September 6, 2017 § Leave a comment
Heard an interview with the hip hop artist Logic on the radio like last year and was intrigued, because much of the interview was about his experience as a biracial person of color who is super white-appearing—intriguing because that is my experience as well (not Black and White but Brown and White in a part of the U.S. where that colorline runs deep). That weird experience of realizing that the folks you feel most at home around automatically assume you’re not one of them.
Anyway, forgot about him. Then, recently, was reminded again when I saw him in an anti-smoking PSA on YouTube—a literally one-second snippet in an ad from TheTruth.com about how tobacco companies have historically targeted people with mental illness, even going so far as to donate cigarettes to psychiatric facilities.
(This doesn’t surprise me, incidentally. The PSA suggests that the disproportionate percentage of cigarette smokers with mental illness, something like 40%, is due to corporate targeting, but in the NAMI Family-to-Family classes I attended a couple years back, I also remember hearing that folks with schizophrenia in particular actually have some biophysically unique relationship to nicotine that such that smoking alleviates symptoms. Quick internet skim suggests that there are various hypotheses about what accounts for this relationship, though, so I’m not really prepared to say what part of the association between smoking and mental illness is biological and which part is social or marketing-driven.)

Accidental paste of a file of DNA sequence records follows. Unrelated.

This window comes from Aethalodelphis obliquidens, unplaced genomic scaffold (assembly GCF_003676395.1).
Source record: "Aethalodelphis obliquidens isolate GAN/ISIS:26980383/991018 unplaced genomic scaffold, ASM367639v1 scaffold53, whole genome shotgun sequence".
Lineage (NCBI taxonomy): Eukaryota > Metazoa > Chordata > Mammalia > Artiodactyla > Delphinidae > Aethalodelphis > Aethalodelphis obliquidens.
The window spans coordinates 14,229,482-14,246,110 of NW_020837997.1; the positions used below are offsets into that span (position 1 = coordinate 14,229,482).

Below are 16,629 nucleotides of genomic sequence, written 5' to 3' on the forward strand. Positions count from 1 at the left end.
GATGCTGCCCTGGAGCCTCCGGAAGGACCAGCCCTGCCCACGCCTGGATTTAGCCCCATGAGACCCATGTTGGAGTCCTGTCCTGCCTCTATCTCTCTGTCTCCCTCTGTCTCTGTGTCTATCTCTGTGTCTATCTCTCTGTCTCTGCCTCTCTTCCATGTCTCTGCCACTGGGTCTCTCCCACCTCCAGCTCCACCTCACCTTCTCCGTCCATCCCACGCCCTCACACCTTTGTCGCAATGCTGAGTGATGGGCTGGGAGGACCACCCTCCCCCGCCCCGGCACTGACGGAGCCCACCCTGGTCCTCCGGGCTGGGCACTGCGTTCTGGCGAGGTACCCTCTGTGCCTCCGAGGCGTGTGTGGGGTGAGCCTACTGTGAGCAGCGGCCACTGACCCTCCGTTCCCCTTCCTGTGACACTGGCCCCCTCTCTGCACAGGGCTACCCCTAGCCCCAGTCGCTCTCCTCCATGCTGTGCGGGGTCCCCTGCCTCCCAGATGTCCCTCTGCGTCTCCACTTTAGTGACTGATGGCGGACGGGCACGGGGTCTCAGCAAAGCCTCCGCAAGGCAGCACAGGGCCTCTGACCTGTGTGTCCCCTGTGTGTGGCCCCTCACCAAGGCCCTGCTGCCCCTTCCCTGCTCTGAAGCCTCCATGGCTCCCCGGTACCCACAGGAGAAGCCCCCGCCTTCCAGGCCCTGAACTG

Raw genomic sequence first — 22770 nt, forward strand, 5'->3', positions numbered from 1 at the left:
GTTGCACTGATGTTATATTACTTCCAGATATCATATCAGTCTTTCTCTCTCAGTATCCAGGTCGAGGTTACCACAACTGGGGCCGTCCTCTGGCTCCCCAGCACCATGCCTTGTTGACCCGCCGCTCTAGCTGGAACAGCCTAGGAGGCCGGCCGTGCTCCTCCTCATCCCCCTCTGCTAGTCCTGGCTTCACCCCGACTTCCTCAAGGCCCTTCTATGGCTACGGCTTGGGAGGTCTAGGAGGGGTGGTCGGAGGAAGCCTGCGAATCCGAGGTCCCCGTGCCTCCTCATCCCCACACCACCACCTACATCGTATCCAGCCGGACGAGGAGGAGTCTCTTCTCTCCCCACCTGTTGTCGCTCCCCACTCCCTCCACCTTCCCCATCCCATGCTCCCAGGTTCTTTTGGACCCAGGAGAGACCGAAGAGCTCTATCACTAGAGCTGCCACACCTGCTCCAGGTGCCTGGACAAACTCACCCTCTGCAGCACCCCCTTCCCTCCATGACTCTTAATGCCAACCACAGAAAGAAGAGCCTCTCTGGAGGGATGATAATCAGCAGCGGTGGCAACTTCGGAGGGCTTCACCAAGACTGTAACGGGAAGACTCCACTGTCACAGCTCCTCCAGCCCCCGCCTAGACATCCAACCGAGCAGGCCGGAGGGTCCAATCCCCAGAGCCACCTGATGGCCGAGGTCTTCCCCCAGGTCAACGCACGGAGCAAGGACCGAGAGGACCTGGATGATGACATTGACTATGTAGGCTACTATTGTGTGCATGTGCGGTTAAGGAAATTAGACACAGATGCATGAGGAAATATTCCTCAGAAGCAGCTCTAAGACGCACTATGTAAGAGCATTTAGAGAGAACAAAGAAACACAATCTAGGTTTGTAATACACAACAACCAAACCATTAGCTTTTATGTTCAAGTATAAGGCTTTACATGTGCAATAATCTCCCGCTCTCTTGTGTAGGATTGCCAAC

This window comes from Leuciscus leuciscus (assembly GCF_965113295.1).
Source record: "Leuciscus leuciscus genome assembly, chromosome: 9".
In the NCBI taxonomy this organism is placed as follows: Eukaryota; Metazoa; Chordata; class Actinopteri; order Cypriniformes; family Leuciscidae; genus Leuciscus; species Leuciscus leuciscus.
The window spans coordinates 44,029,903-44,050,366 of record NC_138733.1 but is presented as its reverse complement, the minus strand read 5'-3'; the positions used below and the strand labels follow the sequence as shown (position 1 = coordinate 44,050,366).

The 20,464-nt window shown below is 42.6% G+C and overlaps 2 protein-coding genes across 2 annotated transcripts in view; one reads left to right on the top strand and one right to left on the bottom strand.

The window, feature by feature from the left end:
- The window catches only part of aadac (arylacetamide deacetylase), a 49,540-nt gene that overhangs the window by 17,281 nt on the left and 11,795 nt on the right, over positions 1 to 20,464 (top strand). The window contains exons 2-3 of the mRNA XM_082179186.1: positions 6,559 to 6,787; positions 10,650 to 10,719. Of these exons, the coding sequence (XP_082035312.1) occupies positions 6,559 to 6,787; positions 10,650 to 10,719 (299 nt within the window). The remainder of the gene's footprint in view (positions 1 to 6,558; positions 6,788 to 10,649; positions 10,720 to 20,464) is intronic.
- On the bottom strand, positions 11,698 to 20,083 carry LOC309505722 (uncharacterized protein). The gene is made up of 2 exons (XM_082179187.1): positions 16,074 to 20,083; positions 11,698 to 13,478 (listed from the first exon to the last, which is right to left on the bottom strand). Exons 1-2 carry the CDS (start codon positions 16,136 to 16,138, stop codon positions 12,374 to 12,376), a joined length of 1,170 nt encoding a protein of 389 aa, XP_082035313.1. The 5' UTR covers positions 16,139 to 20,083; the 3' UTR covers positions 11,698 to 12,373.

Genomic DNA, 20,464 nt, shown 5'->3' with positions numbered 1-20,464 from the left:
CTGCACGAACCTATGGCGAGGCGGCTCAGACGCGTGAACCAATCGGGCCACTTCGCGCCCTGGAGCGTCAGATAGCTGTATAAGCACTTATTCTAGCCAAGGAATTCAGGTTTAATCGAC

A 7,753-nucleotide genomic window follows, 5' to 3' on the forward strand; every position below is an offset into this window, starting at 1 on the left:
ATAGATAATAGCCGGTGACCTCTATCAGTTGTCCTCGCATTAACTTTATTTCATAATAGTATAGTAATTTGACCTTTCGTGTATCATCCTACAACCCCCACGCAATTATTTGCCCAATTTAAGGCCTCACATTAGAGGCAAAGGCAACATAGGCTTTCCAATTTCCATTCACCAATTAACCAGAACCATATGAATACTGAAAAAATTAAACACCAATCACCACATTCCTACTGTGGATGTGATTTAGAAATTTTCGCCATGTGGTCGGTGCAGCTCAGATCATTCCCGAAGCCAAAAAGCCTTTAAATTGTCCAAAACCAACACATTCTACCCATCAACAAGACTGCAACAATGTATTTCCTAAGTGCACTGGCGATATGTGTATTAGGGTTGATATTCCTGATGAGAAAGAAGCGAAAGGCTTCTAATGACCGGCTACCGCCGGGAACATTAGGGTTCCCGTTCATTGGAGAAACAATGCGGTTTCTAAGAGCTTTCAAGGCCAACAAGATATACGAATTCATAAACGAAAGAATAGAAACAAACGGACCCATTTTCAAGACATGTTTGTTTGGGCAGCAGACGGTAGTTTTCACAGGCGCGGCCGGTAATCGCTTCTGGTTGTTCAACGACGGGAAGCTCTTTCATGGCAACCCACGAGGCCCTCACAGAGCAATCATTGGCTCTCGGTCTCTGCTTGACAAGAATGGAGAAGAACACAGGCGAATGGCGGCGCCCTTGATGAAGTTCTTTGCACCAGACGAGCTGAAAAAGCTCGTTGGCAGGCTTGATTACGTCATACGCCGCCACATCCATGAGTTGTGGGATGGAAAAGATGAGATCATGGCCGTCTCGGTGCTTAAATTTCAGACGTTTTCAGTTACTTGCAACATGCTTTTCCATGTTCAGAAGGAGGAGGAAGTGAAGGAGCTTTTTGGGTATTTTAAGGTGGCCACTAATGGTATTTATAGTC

Back to Logic, though: wow, a white-appearing, nerdy-looking biracial rapper plugging mad pride too? Who is this guy? So then I finally got around to looking him up and found this video:
Y’all seen this? Kinda reminds me of that Macklemore gay marriage video that The Lonely Island spoofs in Pop Star: Never Stop Never Stopping—which I have seen three times now—which is not to say it’s not moving: it is. More than the message about suicide among LGBT youth, though, it’s the song’s simple act of intervening in the inherently isolating experience of suicidal feelings, making them an issue of tender public concern, that is so powerful. Naming a catchy song after the suicide hotline number so that everyone remembers what to do in a moment of crisis and absolute isolation? Fucking brilliant.
With no visual narrative to compete with this message, the live performance from just a few days ago on the MTV Video Music Awards in some ways is more compelling:
And, if you’re interested, here’s his white-looking biracial POC anthem too. I love that he has to write an anthem to let everyone know just for the record that he’s Black. I get that.